These are best used with those coir moss poles – they’re actually my preferred method for those because if you do it properly they’re the most invisible.

philodendron golden dragon pinned to coir pole
Full disclosure: this is Philodendron Golden Dragon – he’s my Monstera stand in

These things are super cheap and come in variety of different sizes. I got mine from my local garden centre but you can get them from Amazon.

I didn’t know they were called greening pins until I looked them up. We truly do learn something every day.

Yesterday I learned something amazing and hilarious - there's a stray cat that lives in a cemetery near my parents - it was abandoned and is a MENACE. 

He comes over purring, gets a couple of strokes and then bites you - he's got everyone in town, and my dad twice. 

Anyway, some lady just went and grabbed it, and he's called Scout and they're best mates.

I know it doesn't sound that funny, but the comments were full of traumatised victims who couldn't believe she'd just gone and got it. Made my day.


These don’t work in anything that isn’t solid enough to jab with a metal pin, and they do sometimes need pushing back in, but they work pretty well.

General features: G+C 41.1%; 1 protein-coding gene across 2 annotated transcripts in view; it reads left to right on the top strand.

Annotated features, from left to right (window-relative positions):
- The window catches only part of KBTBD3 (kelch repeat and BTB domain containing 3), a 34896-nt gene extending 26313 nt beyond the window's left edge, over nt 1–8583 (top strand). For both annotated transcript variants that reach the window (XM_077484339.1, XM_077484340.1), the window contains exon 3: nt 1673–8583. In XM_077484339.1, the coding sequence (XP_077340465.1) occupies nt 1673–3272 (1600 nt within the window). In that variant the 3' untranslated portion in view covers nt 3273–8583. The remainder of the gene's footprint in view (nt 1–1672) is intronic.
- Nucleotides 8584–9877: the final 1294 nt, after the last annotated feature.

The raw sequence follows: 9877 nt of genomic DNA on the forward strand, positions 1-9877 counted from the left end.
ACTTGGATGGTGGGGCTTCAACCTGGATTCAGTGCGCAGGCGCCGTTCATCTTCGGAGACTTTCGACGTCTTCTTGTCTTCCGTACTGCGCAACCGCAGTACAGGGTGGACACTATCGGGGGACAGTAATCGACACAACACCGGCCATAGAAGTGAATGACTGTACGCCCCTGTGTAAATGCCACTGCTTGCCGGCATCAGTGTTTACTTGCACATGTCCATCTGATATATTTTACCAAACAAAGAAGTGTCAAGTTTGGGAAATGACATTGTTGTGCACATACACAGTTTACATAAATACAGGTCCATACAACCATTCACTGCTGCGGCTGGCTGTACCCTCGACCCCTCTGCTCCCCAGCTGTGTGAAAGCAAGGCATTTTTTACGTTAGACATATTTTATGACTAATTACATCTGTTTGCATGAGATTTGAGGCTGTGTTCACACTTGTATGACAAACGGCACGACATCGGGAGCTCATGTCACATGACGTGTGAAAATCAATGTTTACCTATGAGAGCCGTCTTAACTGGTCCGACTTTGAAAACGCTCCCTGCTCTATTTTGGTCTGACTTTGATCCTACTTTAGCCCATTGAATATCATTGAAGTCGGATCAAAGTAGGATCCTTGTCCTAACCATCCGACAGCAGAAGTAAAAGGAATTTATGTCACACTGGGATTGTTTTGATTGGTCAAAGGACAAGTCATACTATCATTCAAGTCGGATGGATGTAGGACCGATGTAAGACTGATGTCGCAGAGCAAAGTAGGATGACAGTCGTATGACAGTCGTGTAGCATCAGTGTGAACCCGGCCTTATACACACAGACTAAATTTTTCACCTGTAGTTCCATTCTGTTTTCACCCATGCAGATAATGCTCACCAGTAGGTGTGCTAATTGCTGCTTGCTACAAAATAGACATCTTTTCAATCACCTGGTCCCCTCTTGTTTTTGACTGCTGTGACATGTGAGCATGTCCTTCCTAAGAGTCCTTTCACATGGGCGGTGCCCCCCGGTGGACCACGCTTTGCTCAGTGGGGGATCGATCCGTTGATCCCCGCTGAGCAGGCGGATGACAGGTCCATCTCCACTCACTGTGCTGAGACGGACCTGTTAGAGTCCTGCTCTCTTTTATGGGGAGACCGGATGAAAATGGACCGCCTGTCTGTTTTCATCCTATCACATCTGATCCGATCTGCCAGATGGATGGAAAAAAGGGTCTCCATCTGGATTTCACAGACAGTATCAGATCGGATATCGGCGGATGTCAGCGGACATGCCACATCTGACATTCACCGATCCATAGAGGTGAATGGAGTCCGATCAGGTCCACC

greening pin

2 – Rubber-covered wire

Another solid option, but I find it a wee bit bulky – great for heavy stems though. it also comes on a roll and you cut it to size, so good if you need to tie a thick trunk

3 – Plant ties

These are basically pipe cleaners. They can bear less weight than the rubbery wire BUT you can twist them together so they’re more, er, reusable. Sure, you can cut the wire to size, but you can’t stick it back together again.

These come in fairly short lengths but you can twist them together to make longer ones.

You can also use those little twist ties that you can use to secure plastic bags:

These work best on plastic moss poles or trellis, because they’re not long enough to go all the way around a coir one BUT you could twist a load together if you fancy.

4 – it’s own aerial roots

This only works if you have high enough humidity to get the aerial roots to grow all fuzzy, because that’s how they adhere.

I have a whole article about aerial roots here.

If you have SUPER high humidity, aerial roots will stick to just about anything. If you have anything lower than that, then aerial roots will only stick to something they deem worthy – walls are a favourite, but they quite like wood.

They don’t tend to like to adhere to coir moss poles, but they could be convinced to wind around a trellis (again, humidity is key to keeping the roots supple and stopping them from hardening off and becoming inflexible).

They will grow into moss if it’s kept moist*.

*Not easy to do, but I find misting them every day avoiding the leaves) is the least hassle.

5 – Zipties

Don’t discount the classics! Just make sure they’re quite wide/flat – we don’t want them cutting into the stem.

A lot of people swear by plant tape, which is like a roll of velcro, but I’ve not personally tried it.

Ribbon is an option, because it’s nice and wide and won’t cut into the plants, but it won’t last long getting wet all the time. Don’t use string – it can cut into plants.